Including works by George Braque, Marc Chagall, Robert Delaunay, Fernand Léger, Pablo Picasso, Max Beckmann, Wassily Kandinsky, Oskar Kokoschka, Herman Kruyder, Constant Permeke, Jan Sluijters, Charley Toorop, Constant, Joan Miró and Hendrik Werkman
Eindhoven has a major collection of art works from the first half of the 20th century. This has been carefully built up and extended by the Van Abbemuseum since the collection’s inception in 1936. How do we look at and value these works today? What meaning do they have for us? This exhibition gives visitors the opportunity to look at these works in a fresh manner and to discover the importance they still have for us even to this day.
How did artists perceive the world about them in the early 20th century? What was their view on the artistic and cultural developments of the day? Where did they stand on what was taking place in society? How did they express these views in their work? ‘Stories from Europe’ seeks to find an answer to these questions based on a selection of work from the museum’s collection. The title refers not only to the stories told by individual artists but also to those told about the collection, expressed in the choice of individual works and the manner in which they are presented. The collection may be seen as our memory, in which both the views of the artists and those of the museum are stored. This memory constantly brings forth new stories and interpretations which are inspired by the present.
During the first half of the 20th century immense social and technological changes took place. Moreover, Europe found itself engaged in two world wars. High hopes for the future and a belief in progress went hand in hand with fear, tension, threats and war. At the time Paris was the centre of the art world and drew artists from all over Europe. International contacts were important; artists meeting each other from diverse cultural backgrounds. In the exhibition such developments are expressed according to several themes. In contrast to art works celebrating modern life and in which artists experiment with form and colour, there are works depicting nature and the simple life in restrained earthy colours. In contrast to paintings faithfully rendering reality are works that reveal a Surrealistic dreamworld. A special place has been created for the way in which people themselves were depicted during this period.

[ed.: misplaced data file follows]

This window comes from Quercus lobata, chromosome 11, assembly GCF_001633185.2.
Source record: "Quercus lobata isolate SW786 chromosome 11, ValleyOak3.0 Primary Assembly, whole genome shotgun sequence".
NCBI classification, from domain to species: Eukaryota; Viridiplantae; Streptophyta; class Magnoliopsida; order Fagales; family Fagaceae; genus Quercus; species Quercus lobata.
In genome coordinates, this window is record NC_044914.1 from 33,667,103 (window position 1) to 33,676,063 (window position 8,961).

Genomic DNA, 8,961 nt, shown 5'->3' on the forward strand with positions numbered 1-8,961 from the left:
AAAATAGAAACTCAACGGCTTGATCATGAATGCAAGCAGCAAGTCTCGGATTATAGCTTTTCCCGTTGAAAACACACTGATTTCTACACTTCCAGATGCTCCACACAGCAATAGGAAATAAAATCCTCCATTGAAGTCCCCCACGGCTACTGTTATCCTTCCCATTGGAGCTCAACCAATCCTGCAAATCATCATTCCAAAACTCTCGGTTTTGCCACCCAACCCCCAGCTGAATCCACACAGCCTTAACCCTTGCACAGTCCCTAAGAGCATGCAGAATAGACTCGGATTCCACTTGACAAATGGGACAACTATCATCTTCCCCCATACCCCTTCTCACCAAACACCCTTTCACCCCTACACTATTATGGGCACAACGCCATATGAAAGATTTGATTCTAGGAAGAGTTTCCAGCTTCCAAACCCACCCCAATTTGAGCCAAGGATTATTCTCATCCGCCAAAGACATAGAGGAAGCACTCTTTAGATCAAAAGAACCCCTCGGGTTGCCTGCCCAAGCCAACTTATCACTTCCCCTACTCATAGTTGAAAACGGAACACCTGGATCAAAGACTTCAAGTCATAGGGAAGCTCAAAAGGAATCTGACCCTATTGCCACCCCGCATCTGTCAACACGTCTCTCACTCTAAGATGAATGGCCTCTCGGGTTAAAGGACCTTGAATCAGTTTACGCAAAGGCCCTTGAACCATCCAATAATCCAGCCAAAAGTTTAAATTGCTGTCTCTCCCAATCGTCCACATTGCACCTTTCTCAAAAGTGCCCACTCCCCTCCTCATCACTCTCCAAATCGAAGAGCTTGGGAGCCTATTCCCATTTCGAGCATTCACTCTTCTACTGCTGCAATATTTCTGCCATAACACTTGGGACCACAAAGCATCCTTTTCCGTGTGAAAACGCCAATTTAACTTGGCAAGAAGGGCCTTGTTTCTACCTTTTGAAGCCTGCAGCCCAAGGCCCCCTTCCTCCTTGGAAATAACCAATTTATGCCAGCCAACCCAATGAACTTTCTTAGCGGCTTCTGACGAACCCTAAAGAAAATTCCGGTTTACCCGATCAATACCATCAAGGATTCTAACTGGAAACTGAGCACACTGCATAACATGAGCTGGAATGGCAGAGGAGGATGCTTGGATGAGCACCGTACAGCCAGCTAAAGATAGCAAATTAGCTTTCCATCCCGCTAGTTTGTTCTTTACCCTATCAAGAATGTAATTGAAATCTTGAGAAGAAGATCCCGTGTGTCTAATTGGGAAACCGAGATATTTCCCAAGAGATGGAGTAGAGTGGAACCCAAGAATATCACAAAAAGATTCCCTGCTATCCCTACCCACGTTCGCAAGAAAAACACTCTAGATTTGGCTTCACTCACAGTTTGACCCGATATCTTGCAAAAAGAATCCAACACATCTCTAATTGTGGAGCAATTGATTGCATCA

As Christiane Berndes, curator for the museum collection, explains: “This exhibition reveals how the visions of these artists greatly differed from each other, how individual were their viewpoints. Yet you also notice that many of these artists were very curious about each other’s work. They travelled huge distances to meet each other, also at times when travelling wasn’t easy. They exchanged ideas and inspired each other. In fact, you realise how important freedom was to them”.